Alfred took up another farm on or near the banks of the Missouri River, near where Bluff City now stands. The land was very fertile and productive especially for corn and vegetables, but not so good for wheat and other small grains. The country abound with wild game such as deer, turkeys, and raccoons. Wild bear also abounded to a considerable extent. A few weeks in the way of a hunting tour was usually indulged in the fall of the year which added to our winter supply of eatables.
During the wintertime, he with the boys used to go into frontier settlements of Missouri and work to procure such necessities as were needed in the family. Our remuneration for a days work would be about 50¢ or 50¢ per hundred for cutting the timber and splitting rails. In this way we procured a scanty fit-out for the great journey to Salt Lake Valley.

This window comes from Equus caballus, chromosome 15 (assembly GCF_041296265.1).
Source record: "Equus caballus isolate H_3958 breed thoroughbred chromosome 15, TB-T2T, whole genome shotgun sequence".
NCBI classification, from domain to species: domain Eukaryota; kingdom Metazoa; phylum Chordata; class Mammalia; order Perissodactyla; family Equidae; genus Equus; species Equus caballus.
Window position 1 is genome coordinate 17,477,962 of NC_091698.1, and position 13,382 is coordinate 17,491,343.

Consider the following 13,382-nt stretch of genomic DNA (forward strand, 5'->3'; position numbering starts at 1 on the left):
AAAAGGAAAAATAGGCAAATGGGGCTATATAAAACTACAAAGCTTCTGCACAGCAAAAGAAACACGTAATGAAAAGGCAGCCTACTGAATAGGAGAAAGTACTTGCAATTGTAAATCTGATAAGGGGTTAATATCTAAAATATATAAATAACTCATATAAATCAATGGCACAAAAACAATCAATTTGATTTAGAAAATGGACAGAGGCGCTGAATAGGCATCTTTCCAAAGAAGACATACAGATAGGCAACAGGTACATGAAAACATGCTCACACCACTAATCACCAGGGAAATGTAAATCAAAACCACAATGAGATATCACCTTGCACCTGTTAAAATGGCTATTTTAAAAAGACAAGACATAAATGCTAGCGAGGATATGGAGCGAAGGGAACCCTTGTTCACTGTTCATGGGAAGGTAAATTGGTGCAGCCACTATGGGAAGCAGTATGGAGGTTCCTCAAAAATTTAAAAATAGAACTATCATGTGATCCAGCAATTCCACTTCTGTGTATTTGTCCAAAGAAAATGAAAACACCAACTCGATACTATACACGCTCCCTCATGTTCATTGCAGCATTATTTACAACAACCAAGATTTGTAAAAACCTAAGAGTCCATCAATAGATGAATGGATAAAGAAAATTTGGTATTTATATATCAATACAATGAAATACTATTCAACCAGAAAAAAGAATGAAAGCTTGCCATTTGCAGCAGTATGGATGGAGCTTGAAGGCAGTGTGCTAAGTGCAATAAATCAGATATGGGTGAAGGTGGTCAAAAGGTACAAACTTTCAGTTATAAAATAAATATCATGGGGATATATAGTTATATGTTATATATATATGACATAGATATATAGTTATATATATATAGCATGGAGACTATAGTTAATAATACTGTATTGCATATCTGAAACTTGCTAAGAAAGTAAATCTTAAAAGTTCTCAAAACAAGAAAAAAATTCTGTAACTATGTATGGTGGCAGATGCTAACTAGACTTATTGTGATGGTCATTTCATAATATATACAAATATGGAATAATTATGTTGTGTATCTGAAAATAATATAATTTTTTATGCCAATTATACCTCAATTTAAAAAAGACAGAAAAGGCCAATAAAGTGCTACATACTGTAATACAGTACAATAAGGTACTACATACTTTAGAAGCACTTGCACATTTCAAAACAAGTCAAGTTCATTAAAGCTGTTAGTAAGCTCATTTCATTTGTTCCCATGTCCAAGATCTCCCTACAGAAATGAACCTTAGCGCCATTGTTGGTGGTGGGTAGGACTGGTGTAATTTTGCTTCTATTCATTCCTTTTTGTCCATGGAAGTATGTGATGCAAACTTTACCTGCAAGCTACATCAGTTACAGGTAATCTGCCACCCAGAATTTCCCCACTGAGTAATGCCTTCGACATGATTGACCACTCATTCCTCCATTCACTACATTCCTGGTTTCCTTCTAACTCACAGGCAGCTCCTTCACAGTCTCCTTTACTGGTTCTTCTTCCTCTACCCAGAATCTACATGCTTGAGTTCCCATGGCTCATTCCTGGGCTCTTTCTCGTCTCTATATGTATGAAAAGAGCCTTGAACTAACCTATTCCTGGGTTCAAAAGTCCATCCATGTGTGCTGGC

On July 1, of 1852 we started on the trail made by the pioneers in the Sixteenth Company of the season under Captain Uriah Curtis as captain. Our teams were two of cattle and one yoke of cows to each wagon and two wagons.
We arrived in Salt Lake Valley on the first day of October, 1852 and settled in Ogden where we commenced making preparations for winter quarters.
In November, Father, Alfred Bosworth was confined to his bed from a severe cold which settled in his lungs and brought on a long fever which terminated in his death on the 22nd day of December, 1852, at the age of 56 years, 1 month and 7 days.